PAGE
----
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How innovation is pushing Nigeria’s financial inclusion drive [Opinion]

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By Victor Ilo

NIGERIA has come a long way in its financial inclusion pursuit. From 2012 when the Central Bank of Nigeria, CBN, initiated the Nigerian Financial Inclusion Strategy, NFIS, till almost 10 years later, a lot has happened.

One of the advancements is a service which enables customers to withdraw cash via mobile money agents from their bank accounts without the use of an Automated Teller Machine, ATM, or card. This cardless cash withdrawal service utilises a secure gateway that protects customers against fraudulent transactions and requires validation using their bank PIN.

But how important is this? While there has been progress with financial inclusion in Nigeria, data from Enhancing Financial Innovation and Access, EFInA, revealed that as at 2018 only 59.1 per cent of women compared with 67.5 per cent of men were financially included, representing a gender gap of 8.4 per cent.

Although there is a slight progress from the 9.8 per cent recorded in 2016, the gap must be closed sooner. This is considering that there are about 2.8 million more women than men in Nigeria. Without closing the gap, Nigeria can only dream of reaching the 95 per cent inclusion target set by the CBN for 2024.

Like in the case of many developing countries, mobile money is more likely to close the financial inclusion gap among women than regular financial institutions and bank accounts.

So, how can Nigeria close the gender gap and attain her financial goal efficiently? The idea is for all financial service providers to work in synergy allowing the disruption of technological innovation to take the lead.

If the traditional banks could achieve this alone, we will have a rather insignificant exclusion percentage by now. It is reasonable that the CBN introduced the NFIS and, later, agent banking structures, allowing interested organisations to contribute effort to financial inclusion.

The nature of mobile money, aided by agent banking, makes it easier and cheaper for financially undeserved communities to access basic financial services.

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The NFIS allowed for innovation in the banking and finance sector and technology disrupted the traditional banking system. It allowed the growth of fintech in Nigeria with solutions like digital banking and payment gateways. The competition that digital banks posed for traditional banks forced them to either imbibe digital products or go ahead to create their own digital platforms.

As a Stears article put it: “When Wema Bank launched its digital bank, ALAT, in 2017, it signalled that Nigerian commercial banks had woken up to the age of fintech products”. Around the same period, a number of Nigerian banks also launched their digital products.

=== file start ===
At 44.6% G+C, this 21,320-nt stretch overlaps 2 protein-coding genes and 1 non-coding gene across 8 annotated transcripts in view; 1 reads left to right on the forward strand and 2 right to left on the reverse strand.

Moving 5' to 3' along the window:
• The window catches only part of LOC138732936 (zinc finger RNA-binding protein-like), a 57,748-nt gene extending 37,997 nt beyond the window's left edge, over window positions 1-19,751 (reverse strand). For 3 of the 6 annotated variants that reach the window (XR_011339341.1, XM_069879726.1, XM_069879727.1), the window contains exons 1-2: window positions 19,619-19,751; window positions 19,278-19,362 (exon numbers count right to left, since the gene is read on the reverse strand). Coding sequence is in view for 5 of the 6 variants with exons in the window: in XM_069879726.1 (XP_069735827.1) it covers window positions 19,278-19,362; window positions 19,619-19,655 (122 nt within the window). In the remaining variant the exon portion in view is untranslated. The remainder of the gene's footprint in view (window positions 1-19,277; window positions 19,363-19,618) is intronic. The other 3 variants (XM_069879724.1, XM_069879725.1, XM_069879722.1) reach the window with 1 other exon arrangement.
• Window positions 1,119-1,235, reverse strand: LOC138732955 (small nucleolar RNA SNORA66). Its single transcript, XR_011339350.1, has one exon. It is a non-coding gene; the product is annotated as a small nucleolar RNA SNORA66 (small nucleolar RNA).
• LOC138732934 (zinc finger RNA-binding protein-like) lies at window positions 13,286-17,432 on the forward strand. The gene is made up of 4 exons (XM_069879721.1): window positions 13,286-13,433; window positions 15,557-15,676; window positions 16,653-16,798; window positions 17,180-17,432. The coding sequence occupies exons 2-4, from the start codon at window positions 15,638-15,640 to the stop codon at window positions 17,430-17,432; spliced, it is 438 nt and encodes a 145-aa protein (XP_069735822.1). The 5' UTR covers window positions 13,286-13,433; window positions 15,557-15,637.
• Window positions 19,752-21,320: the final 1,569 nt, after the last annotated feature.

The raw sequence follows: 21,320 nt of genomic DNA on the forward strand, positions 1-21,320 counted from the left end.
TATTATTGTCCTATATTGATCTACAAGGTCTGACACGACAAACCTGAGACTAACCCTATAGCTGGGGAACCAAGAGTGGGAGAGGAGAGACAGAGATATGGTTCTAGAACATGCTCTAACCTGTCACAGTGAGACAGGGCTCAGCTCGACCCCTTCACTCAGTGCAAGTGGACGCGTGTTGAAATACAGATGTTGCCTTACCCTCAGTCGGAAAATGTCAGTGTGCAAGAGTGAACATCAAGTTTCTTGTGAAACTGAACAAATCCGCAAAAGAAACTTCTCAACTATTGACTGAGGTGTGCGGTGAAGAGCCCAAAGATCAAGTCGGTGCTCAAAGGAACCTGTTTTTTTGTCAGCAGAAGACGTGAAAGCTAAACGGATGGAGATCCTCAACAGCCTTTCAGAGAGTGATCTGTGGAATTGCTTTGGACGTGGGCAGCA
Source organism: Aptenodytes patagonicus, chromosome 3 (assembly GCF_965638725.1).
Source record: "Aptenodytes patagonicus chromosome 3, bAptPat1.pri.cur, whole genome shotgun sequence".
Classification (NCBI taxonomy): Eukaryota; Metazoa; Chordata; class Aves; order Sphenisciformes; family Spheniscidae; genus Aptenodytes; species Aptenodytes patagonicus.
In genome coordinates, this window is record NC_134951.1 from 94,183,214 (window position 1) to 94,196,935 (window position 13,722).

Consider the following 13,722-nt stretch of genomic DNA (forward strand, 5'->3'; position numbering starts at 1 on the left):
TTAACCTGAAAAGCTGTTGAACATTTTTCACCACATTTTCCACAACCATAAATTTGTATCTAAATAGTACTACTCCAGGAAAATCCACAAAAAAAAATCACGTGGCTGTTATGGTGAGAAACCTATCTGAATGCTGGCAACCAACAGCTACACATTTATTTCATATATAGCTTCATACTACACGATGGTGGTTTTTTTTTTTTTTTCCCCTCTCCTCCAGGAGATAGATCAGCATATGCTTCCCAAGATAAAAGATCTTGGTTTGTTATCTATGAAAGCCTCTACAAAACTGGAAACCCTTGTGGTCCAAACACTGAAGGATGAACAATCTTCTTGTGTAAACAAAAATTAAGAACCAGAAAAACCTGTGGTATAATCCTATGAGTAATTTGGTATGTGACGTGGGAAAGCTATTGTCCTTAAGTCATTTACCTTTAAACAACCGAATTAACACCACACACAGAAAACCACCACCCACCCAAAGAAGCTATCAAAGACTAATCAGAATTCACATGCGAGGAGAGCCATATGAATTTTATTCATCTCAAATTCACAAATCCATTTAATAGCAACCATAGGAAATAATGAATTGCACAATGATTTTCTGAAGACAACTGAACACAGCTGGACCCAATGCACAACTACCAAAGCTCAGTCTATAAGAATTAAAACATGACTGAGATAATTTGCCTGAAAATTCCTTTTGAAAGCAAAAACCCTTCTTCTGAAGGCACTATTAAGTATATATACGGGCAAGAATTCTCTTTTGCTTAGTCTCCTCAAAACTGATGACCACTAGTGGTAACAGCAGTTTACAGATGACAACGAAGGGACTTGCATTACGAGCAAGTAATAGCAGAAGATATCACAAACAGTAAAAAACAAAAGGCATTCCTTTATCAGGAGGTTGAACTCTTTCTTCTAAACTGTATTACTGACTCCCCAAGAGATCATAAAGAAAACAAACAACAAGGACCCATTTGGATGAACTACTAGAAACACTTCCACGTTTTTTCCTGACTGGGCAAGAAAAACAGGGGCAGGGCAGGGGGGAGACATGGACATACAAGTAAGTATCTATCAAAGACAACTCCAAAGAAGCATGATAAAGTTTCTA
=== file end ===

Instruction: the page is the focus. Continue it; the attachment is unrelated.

A 2020 Agusto & Co report on Consumer Digital Banking Satisfaction Index showed that digital banking has made good progress with the involvement of the traditional banks. However, only 46 per cent of the survey respondents are aware of digital banks. This signifies that digital banking is unpopular.

The challenge still remains that many among the financially undeserved are unable to afford smartphones and are quite digitally illiterate. This is in addition to the lack or scarcity of banking branches and ATMs in rural and peri-urban areas which accommodates a majority of the unbanked and undeserved.

Hence, this huge number are excluded from using basic financial services. Obviously, it will take more than technology to achieve the CBN’s 95 per cent financial inclusion goal by 2024.

What is needed is more collaborative effort among the banks and other financial service providers, especially institutions with capable agent network spread across the country.

It was in the news recently that Y’ello Digital Financial Services, YDFS, expanded its MoMo Agent cardless cash withdrawal service to over 40 financial institutions. According to reports, the service was previously exclusive to Access Bank users but has now been expanded to customers using First Bank, GTBank, Zenith Bank, and other tier-one banks.

With this, the underserved can now access cash from their accounts without having to visit an ATM or use an ATM card.

Mobile money service is more inclusive as it allows one to perform financial transactions using a feature phone. The service is one of the most innovative provided by agent networks who have been able to penetrate communities across Nigeria. MTN’s YDFS, for example, has over 300,000 agents, as revealed in a Stears report.

By the trajectory of things, the row in Nigeria’s financial sector is a major distraction for where the country’s financial industry is headed for.

What the sector leaders should be looking to achieve now is collaborating with capable organisations and giving more room to innovation as it continues to drive Nigeria’s financial inclusion goal.

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